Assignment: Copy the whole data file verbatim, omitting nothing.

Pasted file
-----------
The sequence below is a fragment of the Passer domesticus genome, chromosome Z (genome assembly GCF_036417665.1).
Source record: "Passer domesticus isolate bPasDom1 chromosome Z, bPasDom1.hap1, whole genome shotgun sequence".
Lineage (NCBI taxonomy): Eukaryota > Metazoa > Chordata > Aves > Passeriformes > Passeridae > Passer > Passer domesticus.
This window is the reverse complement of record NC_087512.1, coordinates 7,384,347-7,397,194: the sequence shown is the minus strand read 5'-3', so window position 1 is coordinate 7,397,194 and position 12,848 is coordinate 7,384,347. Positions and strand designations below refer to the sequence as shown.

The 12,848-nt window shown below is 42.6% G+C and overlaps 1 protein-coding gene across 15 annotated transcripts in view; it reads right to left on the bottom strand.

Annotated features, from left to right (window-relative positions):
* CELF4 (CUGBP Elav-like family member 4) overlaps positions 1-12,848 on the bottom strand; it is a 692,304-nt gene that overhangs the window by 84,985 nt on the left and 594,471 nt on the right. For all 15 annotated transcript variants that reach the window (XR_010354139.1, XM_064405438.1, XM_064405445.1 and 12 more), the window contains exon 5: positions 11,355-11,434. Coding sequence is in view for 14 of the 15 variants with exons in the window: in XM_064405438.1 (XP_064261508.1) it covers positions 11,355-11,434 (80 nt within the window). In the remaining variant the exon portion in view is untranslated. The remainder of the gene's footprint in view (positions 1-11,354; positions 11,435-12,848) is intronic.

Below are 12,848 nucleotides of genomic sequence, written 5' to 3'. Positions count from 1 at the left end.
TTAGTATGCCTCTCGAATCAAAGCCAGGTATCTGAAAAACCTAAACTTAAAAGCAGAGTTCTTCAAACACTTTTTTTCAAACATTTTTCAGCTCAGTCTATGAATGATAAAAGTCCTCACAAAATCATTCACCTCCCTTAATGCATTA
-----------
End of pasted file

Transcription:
The sequence below is a fragment of the Passer domesticus genome, chromosome Z (genome assembly GCF_036417665.1).
Source record: "Passer domesticus isolate bPasDom1 chromosome Z, bPasDom1.hap1, whole genome shotgun sequence".
Lineage (NCBI taxonomy): Eukaryota > Metazoa > Chordata > Aves > Passeriformes > Passeridae > Passer > Passer domesticus.
This window is the reverse complement of record NC_087512.1, coordinates 7,384,347-7,397,194: the sequence shown is the minus strand read 5'-3', so window position 1 is coordinate 7,397,194 and position 12,848 is coordinate 7,384,347. Positions and strand designations below refer to the sequence as shown.

The 12,848-nt window shown below is 42.6% G+C and overlaps 1 protein-coding gene across 15 annotated transcripts in view; it reads right to left on the bottom strand.

Annotated features, from left to right (window-relative positions):
* CELF4 (CUGBP Elav-like family member 4) overlaps positions 1-12,848 on the bottom strand; it is a 692,304-nt gene that overhangs the window by 84,985 nt on the left and 594,471 nt on the right. For all 15 annotated transcript variants that reach the window (XR_010354139.1, XM_064405438.1, XM_064405445.1 and 12 more), the window contains exon 5: positions 11,355-11,434. Coding sequence is in view for 14 of the 15 variants with exons in the window: in XM_064405438.1 (XP_064261508.1) it covers positions 11,355-11,434 (80 nt within the window). In the remaining variant the exon portion in view is untranslated. The remainder of the gene's footprint in view (positions 1-11,354; positions 11,435-12,848) is intronic.

Below are 12,848 nucleotides of genomic sequence, written 5' to 3'. Positions count from 1 at the left end.
TTAGTATGCCTCTCGAATCAAAGCCAGGTATCTGAAAAACCTAAACTTAAAAGCAGAGTTCTTCAAACACTTTTTTTCAAACATTTTTCAGCTCAGTCTATGAATGATAAAAGTCCTCACAAAATCATTCACCTCCCTTAATGCATTA